The property management company has a portfolio of more than 1,000 garden-style apartment complexes throughout the region.
A total of more than 3,000 condos were converted to apartments during the 2005-2006 period, according to Hendricks & Partners, a Phoenix, AZ-based apartment brokerage and research firm.
"In this period, we don't have an equilibrium and it's been favoring the tenants in the past few years. We've ended up with a large vacancy rate because of condo conversions just about everywhere," said Steve Nelson, a partner in the Sacramento office of Hendricks & Partners.
The California Association of Realtors says Sacramento's home sales are down 15.7 percent just from March to April this year and down 27.6 percent from a year ago, as the number of listings has soared into the teens of thousands.
Likewise, the number of foreclosures has increased dramatically in Sacramento, up 184 percent in the past year ending in the first quarter, compared to 148 percent for the state of California and 102.4 percent for Northern California, according to La Jolla-based DataQuick Information Services.
A sprinkle of credit-ruined foreclosure fallout may be landing in the rental market.
"I haven't had to drop my rent, but there's a lot less activity and a lot fewer qualified applicants. I'm not looking for the first warm body coming down the street, but I can't take people who can't pay the rent," says Price who has managed only a $50 increase on his $900 to $1,000 rents for single family homes and duplexes he manages.
"I see this harder-to-qualify problem continuing at least a year," said Price, who also on the board of directors with the California Apartment Association.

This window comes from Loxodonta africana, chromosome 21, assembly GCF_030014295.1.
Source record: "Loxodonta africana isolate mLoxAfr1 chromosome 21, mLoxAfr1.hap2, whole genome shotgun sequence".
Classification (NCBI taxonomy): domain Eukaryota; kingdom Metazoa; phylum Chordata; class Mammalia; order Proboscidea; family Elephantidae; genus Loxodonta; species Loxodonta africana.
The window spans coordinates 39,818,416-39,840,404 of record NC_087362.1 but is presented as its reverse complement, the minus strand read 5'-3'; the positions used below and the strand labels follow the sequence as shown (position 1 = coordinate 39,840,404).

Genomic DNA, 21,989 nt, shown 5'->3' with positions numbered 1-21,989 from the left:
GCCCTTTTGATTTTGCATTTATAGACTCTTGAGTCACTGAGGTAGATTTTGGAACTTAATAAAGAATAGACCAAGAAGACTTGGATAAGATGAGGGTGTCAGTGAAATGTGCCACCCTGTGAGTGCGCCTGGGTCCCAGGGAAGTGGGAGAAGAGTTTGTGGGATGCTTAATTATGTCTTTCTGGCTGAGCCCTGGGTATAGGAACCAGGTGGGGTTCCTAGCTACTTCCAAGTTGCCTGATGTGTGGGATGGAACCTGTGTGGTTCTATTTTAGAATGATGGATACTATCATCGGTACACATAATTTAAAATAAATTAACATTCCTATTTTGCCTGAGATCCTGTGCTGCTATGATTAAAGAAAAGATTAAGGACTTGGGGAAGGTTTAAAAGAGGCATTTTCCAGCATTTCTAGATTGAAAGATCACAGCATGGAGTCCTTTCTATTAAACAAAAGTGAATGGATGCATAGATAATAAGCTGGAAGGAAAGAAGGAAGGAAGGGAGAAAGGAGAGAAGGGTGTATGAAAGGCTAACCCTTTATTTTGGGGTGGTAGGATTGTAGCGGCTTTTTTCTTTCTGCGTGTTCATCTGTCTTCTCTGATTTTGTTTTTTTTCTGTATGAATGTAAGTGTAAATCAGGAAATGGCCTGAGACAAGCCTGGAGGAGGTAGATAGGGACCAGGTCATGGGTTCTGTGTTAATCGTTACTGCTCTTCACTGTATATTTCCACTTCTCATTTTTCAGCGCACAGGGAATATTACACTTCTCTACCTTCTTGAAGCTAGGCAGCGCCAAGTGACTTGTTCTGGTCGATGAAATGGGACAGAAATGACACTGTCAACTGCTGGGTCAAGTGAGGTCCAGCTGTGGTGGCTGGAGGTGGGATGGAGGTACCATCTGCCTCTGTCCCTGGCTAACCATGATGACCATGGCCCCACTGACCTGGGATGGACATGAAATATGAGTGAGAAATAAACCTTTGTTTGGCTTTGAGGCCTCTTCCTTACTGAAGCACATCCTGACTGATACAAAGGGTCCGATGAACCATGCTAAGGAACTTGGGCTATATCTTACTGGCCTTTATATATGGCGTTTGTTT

Michael Force, president of Westcal Management, says the dearth of qualified rental applicants has nearly doubled in his neck of the woods, the Sacramento metropolitan area.
"We have strict criteria. It's seven or eight out of 10 (who don't qualify). It was better. It was four or five out of 10," said Force who manages apartment complexes representing some 2,000 units.
Force, also president of the Rental Housing Association of Sacramento Valley, added, "It's pathetic. I've heard some of the big boys talk about 8 and 12 percent vacancy rates. We are seeing 8 percent vacancy rates and that's the highest we've had in 15 years."
But there's also some positive fallout from the beleaguered owner-occupied sector -- Sacramento is left with an over supply of tough-to-afford homes. That could help send the rental bear market into hibernation.
Aaron Frederick, an analyst with Marcus & Millichap says the difference between the monthly payment for a median-priced mortgaged home and the average rent for a two-bedroom, two-bath home, makes the rental cheaper by more than $1,400.
Renting for that much less than buying can put tenants in position to invest, save for homeownership later, or recover from lost homeownership now.
"That's good news for the rental market. Renters can have some disposable income rather than be house rich and life poor. They can enjoy their lifestyle without sacrificing the cost of putting a roof over their heads," Frederick said.
Low, slow moving rents, along with an abundance of vacancies together concede to renters the freedom of choice, while also allowing property owners to step back from concessions and other giveaways.
And while sellers may be squirming, those still in a buying state of mind may have found a mother lode -- or a candy shop.
"The lenders requirements have become more stringent, that is for sure, however, any buyer who can and does qualify is going to have the time of their lives. It's like being a kid in a candy store … tons of homes to choose from and great prices," said Elk Grove, CA-based Coldwell Banker associate broker Randy Hawley, reporting to RealtyTimes Market Conditions.